What we have done extensively however is helped them to hustle. They sell things in yard sales, on Facebook, or via side ventures, and they make a fair amount of money that way. My son just recently self-funded the purchase of a iPhone (a generation or two old), and some AirPods. Hell even I don’t have AirPods!

The agreement we have made with them however is when it comes to saving and investing. Our formula for them works like this:Read More »

Tuesday Tip Jar: An App for Teaching Your Kids to Invest

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Welcome to another “Tuesday Tip Jar” where I will share awesome savings and financial tips as I find them. I might not have something for you every Tuesday, but when I do, you’ll find it here!

If you’ve got a financial tip you think others would benefit from, please send it to me via my contact page at the top of the blog!

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Quick Tip Jar Follow-Up: A few weeks back I posted about a government run service that allowed you to search for and reclaim lost money. At the time I was somewhat skeptical, but today I got two checks in the mail for both of my claims!

So if you’re in need of a bit of extra cash (or even if you aren’t), go read that post and find out if you have missing money owed to you. All the credit goes to David Bach and his readers for turning me on to this rad site!

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Today’s “tip” is going to be a bit odd in that I haven’t actually even fully tried it out to see if it works yet as well as I hope it will. Here’s the story:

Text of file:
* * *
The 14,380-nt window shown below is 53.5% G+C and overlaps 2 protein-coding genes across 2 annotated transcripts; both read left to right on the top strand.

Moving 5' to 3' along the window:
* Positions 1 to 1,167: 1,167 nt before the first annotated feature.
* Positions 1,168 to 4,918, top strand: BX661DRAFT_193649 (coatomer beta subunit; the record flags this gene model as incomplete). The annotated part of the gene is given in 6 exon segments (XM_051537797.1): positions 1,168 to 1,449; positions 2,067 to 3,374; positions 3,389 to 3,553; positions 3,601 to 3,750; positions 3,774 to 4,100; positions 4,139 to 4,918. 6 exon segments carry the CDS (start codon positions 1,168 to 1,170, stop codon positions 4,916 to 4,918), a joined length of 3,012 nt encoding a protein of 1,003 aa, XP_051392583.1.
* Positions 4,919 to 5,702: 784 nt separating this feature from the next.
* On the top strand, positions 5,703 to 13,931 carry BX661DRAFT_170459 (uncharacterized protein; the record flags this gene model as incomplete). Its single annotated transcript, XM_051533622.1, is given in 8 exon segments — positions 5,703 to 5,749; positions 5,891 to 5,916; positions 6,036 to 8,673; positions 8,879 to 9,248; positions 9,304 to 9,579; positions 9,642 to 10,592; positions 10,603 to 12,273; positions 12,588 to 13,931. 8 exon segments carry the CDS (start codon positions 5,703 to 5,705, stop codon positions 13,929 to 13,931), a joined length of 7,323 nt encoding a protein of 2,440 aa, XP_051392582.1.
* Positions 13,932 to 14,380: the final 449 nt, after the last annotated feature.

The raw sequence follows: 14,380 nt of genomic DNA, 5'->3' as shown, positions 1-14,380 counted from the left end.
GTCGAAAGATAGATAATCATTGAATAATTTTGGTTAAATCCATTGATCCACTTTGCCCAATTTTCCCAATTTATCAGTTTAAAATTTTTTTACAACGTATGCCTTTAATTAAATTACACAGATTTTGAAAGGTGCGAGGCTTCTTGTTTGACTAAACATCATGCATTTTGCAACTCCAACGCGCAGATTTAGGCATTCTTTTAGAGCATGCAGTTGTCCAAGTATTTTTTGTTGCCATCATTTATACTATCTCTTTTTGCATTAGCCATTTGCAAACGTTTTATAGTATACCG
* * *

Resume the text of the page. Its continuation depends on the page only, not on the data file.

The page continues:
Part of the lesson my wife and I have learned being in debt is that we never want our children to find themselves in this kind of situation. While the goal is to be able to help them financially one day if needed, we’d very much prefer to instead just simply teach them how to never need help!

Part of this lesson comes in the form of teaching them to invest their money, and so I’ve been on the hunt for a good investment app that frankly skews a bit towards kids. Now obviously kids can’t go around buying stock in Starbucks or Tesla, and they need a parent or some other adult to do it for them. So you need what is called a “Custodial Account” where an adult buys the stock for the kid and helps them build a portfolio, and then when the kid turns 18, they get the investments turned over to them.

Kind of like the nerdiest beer purchase for underage kids of all time.

But not all apps allow for this, and the ones that do are often so dry that your average kid isn’t going to be interested in paying attention to their cold design. So I started asking around and doing some research, and it shook out to 3 frontrunners…

Read More »

Tuesday Tip Jar: Robinhood Investment App

Welcome to another “Tuesday Tip Jar” where I will share awesome savings and financial tips as I find them. I might not have something for you every Tuesday, but when I do, you’ll find it here!

Starting Credit Card Debt (01.01.19): $126,310.77
Current Credit Card Debt: $109,070.87
Total Paid Off: $17,239.90
Income Going to Savings: 2%

When people ask me what two skills on this planet I am probably the worst at, my answer is as follows:

  1. Investing Money
  2. Archery

So I figure it only makes sense that my favorite app for investing money is one named after a fabled deadeye archer, Robin Hood.Read More »